Set is not ordered. So the order of the result may be arbitrary.
I would come up with something like that:

```
def commonElements(a1, a2):
L = []
for el in a1:
if el in a2:
L.append(el)
return tuple(L)
```

Please, note, that this way of solving the problem would get the output elements ordered as in the tuple `a1`

. So, as mentioned in the comments, the more correct way to call it is 'ordering', not 'sorting'.
Also, it has a complexity of `O(n*m)`

, where `n`

and `m`

are the lengths of the lists `a1`

and `a2`

respectively.

`O(n*log(m))`

can be achieved in this case if `bisect`

module is used to access the elements of the second tuple `a2`

(which should be sorted before the proceeding).

If sorting in common way is required, I would stick with your code, a bit altered:

```
def commonElements(a1, a2):
return tuple(sorted(set(a1).intersection(set(a2))))
```

On the average it has a complexity of `O(min(m+n)*log(min(n+m)))`

(because of sorting), and `O(n*m)`

in the worst case because of intersection.

If the code needs to be implemented without using `set`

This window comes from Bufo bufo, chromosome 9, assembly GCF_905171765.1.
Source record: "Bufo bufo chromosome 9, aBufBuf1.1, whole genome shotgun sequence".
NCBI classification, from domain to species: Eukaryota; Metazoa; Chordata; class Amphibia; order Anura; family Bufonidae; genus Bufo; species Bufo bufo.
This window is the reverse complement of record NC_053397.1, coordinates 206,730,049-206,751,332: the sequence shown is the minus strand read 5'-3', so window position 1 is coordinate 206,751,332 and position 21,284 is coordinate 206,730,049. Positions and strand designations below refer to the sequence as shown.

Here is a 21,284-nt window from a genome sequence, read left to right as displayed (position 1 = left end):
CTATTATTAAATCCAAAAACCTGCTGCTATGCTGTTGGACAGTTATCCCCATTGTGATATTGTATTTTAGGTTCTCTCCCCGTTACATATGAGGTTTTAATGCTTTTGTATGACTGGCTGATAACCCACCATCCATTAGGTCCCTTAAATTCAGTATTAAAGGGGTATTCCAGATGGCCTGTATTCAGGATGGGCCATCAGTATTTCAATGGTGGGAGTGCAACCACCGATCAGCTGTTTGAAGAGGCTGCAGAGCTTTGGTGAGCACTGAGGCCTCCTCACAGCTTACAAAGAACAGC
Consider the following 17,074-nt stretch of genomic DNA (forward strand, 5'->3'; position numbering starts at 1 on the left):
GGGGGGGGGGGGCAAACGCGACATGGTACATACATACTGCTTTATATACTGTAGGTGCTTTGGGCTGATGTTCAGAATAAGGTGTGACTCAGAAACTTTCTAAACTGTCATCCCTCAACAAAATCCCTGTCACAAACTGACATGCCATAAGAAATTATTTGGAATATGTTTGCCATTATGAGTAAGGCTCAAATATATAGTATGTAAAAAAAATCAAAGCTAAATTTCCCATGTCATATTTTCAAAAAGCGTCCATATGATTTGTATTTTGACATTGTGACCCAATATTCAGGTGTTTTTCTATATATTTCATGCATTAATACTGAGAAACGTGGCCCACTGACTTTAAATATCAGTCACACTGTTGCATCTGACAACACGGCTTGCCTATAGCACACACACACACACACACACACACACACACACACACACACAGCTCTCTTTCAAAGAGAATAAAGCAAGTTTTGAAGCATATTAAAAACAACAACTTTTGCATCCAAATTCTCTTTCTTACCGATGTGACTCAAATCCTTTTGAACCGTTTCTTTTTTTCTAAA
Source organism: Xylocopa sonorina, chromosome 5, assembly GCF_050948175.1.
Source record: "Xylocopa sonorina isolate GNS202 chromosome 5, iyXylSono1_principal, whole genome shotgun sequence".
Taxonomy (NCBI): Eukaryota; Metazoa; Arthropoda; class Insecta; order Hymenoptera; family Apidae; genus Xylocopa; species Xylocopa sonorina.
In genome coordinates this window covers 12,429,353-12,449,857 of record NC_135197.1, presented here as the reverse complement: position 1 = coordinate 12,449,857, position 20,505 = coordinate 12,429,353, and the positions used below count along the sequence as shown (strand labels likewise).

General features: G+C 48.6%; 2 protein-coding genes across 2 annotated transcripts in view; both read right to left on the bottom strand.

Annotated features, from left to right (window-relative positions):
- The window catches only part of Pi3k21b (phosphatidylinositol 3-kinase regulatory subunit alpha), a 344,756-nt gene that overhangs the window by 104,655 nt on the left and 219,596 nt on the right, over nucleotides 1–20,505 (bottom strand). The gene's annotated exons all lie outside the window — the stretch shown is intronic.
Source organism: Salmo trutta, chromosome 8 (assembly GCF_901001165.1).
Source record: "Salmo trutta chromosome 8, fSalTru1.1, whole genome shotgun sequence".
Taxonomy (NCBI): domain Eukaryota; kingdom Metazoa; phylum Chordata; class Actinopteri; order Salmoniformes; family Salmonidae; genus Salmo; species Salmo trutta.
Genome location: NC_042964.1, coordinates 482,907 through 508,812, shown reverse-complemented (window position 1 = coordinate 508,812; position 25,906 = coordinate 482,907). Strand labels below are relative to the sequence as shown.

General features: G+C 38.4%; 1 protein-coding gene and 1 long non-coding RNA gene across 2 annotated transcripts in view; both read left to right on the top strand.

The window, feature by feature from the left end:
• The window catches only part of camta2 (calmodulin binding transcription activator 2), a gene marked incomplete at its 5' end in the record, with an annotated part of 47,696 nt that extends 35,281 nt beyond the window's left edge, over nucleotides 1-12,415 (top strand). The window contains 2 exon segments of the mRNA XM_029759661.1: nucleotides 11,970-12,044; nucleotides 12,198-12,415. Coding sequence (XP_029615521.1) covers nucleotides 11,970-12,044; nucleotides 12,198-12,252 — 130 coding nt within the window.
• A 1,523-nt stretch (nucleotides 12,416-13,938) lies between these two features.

(for example for the purposes of study), here is the code:

```
def commonElements(a1, a2):
L = []
for el in a1:
if el in a2:
L.append(el)
L.sort()
return tuple(L)
```

Complexity is `O(n*m)`

.

With using `bisect`

the code would look this way:

```
from bisect import bisect_left
def commonElements(a1, a2):
L = []
a2.sort() #sort a2 to be able to use binary search in the internal loop thus changing the complexity from O(n^2) to O(n*log(n)) (assuming n and m are rather equal).
a2_len = len(a2)
for el in a1:
i = bisect_left(a2, el)
if i != a2_len and a2[i] == el:
L.append(x)
# L.sort() #uncomment this line if the list in sorted order is needed (not just ordered as the first lits; it's possible to sort a1 in the very beginning of the function, but that would be slower on the average since L is smaller on the average than a1 or a2 (since L is their intersection).
return tuple(L)
```

Complexity is `O(n*log(m))`

.

Thatis his problem, as someone else (his teacher?) deemed his answer incorrect. – John Sep 4 '11 at 19:54`homework`

. – ninjagecko Sep 4 '11 at 19:55